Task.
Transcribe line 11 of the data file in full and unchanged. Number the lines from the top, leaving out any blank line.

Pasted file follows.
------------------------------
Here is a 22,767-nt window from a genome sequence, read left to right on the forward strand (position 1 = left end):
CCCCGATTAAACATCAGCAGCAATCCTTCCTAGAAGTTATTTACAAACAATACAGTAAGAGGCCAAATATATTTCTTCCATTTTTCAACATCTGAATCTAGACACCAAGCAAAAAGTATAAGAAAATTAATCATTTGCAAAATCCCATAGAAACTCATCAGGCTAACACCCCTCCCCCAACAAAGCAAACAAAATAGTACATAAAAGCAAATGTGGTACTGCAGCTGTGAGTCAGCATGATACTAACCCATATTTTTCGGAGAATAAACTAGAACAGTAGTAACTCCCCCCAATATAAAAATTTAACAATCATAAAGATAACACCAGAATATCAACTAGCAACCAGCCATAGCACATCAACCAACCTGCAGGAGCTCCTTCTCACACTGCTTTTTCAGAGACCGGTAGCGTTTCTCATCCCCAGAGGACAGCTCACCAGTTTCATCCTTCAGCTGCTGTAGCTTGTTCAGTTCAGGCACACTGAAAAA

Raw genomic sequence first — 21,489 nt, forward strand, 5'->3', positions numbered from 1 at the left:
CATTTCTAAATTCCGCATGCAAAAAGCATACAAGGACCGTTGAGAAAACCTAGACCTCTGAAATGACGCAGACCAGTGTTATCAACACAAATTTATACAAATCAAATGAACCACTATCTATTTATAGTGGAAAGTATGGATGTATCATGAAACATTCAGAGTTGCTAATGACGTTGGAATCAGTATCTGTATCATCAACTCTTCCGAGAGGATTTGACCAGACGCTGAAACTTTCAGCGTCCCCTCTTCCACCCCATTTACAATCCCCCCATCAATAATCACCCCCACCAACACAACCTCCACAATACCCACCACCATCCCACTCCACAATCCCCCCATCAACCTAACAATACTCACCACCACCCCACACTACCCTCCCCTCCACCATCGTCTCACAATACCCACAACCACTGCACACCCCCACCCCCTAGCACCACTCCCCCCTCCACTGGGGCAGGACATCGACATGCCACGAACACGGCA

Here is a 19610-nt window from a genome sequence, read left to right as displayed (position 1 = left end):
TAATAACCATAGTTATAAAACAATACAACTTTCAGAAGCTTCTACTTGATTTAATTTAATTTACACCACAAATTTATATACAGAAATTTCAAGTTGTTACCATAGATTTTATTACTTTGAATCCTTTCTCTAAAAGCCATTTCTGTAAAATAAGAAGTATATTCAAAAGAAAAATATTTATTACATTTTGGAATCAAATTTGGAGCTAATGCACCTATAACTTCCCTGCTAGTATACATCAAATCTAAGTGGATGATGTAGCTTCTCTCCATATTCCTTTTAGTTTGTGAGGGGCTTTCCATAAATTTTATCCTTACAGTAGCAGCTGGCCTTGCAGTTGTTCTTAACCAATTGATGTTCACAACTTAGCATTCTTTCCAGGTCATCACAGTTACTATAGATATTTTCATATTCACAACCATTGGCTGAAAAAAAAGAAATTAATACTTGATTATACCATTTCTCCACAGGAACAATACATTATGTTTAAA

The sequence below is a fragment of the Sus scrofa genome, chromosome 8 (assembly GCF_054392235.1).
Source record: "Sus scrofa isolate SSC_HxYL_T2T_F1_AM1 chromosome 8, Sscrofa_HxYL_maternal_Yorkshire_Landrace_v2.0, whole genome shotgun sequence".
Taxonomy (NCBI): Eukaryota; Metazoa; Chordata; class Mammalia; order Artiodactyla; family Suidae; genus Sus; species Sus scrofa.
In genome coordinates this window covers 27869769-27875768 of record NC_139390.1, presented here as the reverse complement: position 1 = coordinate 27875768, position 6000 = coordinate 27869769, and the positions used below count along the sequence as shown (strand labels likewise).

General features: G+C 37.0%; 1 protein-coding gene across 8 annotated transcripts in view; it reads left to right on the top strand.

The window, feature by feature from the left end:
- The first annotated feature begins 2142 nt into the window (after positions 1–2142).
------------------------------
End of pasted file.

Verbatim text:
General features: G+C 37.0%; 1 protein-coding gene across 8 annotated transcripts in view; it reads left to right on the top strand.